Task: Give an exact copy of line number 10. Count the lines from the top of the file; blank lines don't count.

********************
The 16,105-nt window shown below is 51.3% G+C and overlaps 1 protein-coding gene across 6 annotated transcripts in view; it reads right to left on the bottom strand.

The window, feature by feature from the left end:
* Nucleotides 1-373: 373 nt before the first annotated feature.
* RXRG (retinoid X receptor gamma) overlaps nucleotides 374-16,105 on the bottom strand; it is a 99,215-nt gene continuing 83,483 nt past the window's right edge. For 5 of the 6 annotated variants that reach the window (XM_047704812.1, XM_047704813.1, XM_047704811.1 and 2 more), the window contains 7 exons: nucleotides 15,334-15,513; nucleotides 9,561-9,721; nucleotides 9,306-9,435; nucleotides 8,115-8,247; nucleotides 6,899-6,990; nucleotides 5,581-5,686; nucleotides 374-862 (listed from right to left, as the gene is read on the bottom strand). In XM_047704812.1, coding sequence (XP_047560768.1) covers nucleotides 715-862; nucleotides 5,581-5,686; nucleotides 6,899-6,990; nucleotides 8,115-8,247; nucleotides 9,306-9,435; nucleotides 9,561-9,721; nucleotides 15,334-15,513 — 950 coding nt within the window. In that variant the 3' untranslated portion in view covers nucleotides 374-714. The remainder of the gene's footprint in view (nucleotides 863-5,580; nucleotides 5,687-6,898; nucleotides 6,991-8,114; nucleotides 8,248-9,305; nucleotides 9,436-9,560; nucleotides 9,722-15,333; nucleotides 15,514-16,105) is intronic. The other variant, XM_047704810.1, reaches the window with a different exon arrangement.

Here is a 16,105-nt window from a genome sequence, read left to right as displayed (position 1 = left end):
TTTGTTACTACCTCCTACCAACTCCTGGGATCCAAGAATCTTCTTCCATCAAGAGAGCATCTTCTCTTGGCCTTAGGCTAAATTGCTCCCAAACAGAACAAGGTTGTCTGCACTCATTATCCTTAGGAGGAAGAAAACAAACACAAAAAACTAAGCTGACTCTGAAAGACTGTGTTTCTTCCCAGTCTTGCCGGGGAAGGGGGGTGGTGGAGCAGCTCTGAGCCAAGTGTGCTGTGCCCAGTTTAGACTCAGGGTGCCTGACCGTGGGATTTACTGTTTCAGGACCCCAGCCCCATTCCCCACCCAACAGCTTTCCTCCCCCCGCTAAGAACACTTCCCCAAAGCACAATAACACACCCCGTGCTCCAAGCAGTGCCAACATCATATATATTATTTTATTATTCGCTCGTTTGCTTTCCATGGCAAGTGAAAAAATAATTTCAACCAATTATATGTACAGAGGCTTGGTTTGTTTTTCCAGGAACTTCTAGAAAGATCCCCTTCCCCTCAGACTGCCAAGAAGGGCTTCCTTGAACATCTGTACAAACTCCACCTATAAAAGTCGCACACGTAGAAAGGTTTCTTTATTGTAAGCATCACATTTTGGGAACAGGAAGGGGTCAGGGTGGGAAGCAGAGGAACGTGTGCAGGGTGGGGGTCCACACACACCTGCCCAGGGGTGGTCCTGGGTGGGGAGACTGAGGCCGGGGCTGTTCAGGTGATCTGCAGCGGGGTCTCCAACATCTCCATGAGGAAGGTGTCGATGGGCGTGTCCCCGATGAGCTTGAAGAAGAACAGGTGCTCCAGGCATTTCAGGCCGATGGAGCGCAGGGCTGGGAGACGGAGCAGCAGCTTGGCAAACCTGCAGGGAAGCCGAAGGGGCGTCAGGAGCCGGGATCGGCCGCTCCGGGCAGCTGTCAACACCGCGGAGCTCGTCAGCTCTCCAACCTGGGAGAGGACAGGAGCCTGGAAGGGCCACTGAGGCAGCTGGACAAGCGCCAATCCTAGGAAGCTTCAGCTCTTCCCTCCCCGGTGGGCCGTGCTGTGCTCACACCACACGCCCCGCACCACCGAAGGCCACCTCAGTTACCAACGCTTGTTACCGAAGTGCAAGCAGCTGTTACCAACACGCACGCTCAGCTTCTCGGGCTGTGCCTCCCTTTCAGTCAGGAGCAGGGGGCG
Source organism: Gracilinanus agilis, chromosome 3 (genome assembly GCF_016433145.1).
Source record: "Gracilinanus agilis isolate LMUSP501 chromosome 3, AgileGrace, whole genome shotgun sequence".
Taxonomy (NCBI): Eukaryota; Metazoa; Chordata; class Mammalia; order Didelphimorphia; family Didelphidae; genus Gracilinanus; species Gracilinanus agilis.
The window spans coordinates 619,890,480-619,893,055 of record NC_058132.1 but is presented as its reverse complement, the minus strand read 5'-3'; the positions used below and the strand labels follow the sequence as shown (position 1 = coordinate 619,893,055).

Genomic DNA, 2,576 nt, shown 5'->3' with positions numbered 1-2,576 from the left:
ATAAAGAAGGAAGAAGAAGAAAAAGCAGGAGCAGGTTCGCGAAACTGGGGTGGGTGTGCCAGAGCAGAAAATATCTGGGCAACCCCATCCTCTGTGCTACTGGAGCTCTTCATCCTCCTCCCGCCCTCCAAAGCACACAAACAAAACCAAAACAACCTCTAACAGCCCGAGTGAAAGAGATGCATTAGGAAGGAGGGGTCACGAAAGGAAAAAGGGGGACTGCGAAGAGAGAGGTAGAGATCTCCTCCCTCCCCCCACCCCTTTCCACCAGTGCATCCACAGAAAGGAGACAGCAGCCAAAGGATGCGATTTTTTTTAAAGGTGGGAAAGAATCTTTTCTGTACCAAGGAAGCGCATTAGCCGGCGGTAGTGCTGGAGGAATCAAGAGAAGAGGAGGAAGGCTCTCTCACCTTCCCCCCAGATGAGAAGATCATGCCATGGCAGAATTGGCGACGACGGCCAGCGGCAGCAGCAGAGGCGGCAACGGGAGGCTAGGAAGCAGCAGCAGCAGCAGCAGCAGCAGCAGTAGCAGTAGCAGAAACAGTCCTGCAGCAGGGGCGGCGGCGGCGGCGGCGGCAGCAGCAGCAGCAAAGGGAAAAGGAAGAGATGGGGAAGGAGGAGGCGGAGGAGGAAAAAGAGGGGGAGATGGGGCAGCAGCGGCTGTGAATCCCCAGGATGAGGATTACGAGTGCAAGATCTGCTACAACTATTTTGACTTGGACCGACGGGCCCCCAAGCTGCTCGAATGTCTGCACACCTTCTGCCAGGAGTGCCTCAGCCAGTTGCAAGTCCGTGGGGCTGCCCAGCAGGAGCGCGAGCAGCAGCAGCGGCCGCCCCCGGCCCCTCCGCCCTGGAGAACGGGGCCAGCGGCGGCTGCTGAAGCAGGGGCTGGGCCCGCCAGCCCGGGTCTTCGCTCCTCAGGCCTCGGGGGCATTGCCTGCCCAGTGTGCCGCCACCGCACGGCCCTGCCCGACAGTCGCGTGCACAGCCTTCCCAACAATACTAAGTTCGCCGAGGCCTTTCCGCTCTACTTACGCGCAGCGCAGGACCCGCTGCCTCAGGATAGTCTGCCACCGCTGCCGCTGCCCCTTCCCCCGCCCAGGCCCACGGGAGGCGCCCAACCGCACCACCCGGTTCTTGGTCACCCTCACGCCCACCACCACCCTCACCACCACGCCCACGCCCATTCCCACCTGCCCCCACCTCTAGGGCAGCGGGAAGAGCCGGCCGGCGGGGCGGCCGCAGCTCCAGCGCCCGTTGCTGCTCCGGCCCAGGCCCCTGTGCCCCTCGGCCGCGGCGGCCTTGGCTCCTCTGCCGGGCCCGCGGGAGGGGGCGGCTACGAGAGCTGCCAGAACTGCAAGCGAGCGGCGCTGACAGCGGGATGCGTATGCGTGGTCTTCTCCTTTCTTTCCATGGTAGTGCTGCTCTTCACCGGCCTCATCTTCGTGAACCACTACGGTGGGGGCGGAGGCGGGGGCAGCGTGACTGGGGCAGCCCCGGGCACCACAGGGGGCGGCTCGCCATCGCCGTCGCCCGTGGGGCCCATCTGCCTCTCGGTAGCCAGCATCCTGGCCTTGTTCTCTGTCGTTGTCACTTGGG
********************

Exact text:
The window spans coordinates 619,890,480-619,893,055 of record NC_058132.1 but is presented as its reverse complement, the minus strand read 5'-3'; the positions used below and the strand labels follow the sequence as shown (position 1 = coordinate 619,893,055).